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Posted: 17 Feb 2009 12:03 AM PST
Medpedia Project, an initiative we wrote about during its private beta launch, has unveiled a public version of its trustworthy, fully transparent technology platform for the worldwide health community. Combining social networking with Web 2.0 health information, Medpedia's website offers consumers a Wikipedia for health information, a LinkedIn network for health professionals, and a Facebook-like platform where consumers and experts can have a medical dialogue about treatment and conditions.
Medpedia has developed partnerships with Harvard Medical School, Stanford School of Medicine, Berkeley School of Public Health, University of Michigan Medical School and other health organizations to help bring content and medical networks to the site. Many of the health institutions are offering the content free of copyright restrictions. Already, 25 medical and government institutions in both the U.S. and the U.K. have signed on to Medpedia to use its professional network.
When comparing the angioplasty information pages on WebMD, Wikipedia, and Medpedia (from a consumers point view), I found Medpedia's post much easier to understand, both visually and content-wise. The pictures of the procedure and condition were detailed and the description offered two versions of the procedure, the clinical and "plain english" version, which can be helpful when doing extensive research on a condition. The ability to edit or add information to these pages can only be done by physicians and PhD's in the biomedical and life sciences fields, adding some legitimacy to what the consumer is reading. The user can even see the name of the post's author and can suggest changes in the post.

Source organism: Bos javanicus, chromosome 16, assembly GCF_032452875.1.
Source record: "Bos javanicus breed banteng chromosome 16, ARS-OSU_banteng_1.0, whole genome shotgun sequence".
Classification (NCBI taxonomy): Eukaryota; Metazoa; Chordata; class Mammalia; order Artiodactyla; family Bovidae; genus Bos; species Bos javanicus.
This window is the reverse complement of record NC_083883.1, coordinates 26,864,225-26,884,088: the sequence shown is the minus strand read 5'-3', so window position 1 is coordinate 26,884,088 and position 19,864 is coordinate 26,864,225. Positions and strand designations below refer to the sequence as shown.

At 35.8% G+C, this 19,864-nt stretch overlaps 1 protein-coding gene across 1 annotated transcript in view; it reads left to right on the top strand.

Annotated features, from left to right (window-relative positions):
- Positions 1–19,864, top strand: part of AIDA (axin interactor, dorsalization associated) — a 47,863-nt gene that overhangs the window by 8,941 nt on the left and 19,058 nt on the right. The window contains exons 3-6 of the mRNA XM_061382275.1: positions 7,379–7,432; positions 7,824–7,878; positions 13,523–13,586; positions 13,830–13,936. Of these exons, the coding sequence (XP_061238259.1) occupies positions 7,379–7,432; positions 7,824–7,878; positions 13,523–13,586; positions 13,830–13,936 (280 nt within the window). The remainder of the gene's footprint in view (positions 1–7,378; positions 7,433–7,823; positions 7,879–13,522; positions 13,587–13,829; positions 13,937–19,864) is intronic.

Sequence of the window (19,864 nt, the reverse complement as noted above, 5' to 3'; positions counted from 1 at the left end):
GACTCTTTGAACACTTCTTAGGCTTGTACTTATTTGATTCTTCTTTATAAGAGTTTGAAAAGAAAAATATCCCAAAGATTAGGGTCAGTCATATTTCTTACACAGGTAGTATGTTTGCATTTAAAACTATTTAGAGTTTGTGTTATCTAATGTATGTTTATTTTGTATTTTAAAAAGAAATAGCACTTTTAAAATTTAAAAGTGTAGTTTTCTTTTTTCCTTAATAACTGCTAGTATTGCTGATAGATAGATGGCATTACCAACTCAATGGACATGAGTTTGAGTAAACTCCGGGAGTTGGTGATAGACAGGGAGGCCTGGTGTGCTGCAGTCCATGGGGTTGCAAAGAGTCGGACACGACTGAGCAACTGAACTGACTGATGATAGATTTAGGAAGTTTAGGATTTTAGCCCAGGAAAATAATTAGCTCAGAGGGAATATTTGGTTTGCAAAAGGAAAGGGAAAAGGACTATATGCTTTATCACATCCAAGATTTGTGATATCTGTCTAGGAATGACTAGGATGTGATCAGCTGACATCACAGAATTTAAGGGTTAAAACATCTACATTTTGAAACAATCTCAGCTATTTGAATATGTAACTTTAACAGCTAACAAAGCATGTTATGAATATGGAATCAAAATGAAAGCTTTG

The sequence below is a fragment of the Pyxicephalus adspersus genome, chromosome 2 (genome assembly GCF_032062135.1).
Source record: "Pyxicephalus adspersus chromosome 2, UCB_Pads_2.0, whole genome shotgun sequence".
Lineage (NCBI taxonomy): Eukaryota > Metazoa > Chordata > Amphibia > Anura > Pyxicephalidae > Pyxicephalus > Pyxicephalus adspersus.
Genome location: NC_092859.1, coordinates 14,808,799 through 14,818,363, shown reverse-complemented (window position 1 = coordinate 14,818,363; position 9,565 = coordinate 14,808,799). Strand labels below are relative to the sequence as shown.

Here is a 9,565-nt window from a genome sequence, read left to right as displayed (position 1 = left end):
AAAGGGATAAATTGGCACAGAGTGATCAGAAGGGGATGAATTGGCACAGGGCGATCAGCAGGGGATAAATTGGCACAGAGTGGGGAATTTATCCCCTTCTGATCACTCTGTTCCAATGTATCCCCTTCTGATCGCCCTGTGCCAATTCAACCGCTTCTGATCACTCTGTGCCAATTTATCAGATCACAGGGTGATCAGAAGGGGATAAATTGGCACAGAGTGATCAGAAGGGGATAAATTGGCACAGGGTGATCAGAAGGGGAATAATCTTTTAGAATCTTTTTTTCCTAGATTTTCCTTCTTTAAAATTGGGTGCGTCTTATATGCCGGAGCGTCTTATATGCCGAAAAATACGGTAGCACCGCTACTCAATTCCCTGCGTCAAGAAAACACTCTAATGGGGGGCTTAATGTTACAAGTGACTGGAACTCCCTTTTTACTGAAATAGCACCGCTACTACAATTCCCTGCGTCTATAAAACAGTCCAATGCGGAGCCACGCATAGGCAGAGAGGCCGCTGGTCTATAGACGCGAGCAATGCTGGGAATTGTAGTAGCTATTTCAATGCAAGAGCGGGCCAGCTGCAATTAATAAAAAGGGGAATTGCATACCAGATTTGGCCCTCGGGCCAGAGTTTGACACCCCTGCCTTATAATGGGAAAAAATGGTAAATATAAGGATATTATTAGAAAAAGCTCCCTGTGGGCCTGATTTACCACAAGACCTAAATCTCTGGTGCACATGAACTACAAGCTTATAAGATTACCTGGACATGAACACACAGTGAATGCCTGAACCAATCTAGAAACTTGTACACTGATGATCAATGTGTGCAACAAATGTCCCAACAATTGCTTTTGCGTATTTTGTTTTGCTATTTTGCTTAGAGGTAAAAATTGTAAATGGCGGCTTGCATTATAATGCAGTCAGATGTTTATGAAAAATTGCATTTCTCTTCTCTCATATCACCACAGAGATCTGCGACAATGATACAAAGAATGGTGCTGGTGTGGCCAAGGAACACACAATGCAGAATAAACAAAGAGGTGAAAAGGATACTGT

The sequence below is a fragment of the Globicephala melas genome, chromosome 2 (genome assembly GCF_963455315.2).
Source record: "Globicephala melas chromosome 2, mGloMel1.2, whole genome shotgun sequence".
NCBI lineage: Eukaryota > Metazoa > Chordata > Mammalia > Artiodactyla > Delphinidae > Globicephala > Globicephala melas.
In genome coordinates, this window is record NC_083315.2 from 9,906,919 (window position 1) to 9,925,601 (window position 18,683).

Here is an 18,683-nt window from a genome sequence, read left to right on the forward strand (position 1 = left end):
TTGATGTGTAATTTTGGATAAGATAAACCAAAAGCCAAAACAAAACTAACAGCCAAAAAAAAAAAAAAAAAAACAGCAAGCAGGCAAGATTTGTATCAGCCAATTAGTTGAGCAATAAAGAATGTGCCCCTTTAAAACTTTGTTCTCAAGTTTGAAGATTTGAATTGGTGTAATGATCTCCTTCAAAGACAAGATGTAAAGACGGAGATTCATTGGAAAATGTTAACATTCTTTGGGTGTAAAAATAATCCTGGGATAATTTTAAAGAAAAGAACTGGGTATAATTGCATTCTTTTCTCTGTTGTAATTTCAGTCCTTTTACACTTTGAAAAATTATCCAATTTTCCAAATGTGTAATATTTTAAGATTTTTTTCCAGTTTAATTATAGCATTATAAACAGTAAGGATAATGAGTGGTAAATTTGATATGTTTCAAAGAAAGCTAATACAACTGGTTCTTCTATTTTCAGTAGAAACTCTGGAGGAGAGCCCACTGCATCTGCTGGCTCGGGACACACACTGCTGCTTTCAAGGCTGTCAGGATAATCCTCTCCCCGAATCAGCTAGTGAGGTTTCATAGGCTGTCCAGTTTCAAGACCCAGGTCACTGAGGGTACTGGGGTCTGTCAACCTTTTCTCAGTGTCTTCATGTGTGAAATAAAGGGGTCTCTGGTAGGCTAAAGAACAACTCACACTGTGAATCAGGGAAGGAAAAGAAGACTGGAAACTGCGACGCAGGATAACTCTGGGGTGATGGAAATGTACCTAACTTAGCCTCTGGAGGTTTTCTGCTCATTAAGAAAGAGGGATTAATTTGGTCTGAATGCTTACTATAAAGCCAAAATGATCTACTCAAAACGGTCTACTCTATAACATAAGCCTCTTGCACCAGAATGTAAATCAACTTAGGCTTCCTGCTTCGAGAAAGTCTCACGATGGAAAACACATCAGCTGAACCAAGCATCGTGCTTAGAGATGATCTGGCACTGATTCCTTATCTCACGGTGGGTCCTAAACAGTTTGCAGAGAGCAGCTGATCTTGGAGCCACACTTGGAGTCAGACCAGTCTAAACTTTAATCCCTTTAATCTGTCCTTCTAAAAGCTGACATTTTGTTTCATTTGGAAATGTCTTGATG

What seems particularly innovative is the formation of social networking platforms in Medpedia. While WebMD offers a news platform for professionals, the customized LinkedIn-like application could be valuable in the medical community for finding jobs, speakers for conferences and for referrals. The "Communities of Interest" section, though similar in idea to other online health forums like Trusera or PatientsLikeMe, offers a new twist. Users must submit their real names in profiles. This may be an obstacle to engaging consumers, who remain hesitant to publicly reveal health history or attach their names to certain medical conditions.
Medpedia was founded by James Currier, a well-respected and experienced Silicon Valley entrepreneur. The company is funded and operated by Ooga Labs (also founded by Currier), a technology greenhouse in San Francisco. It doesn't appear that there has been such an integrated and comprehensive medical platform to date. With the backing of the world's best medical institutions and the support of the technology space's most enterprising and respected leaders (Mitch Kapor is on Medpedia's board of advisors), Medpedia has the potential to be a powerful all-in-one technology platform for the health community. Now all Medpedia has to do is incorporate the power of Twitter into the platform.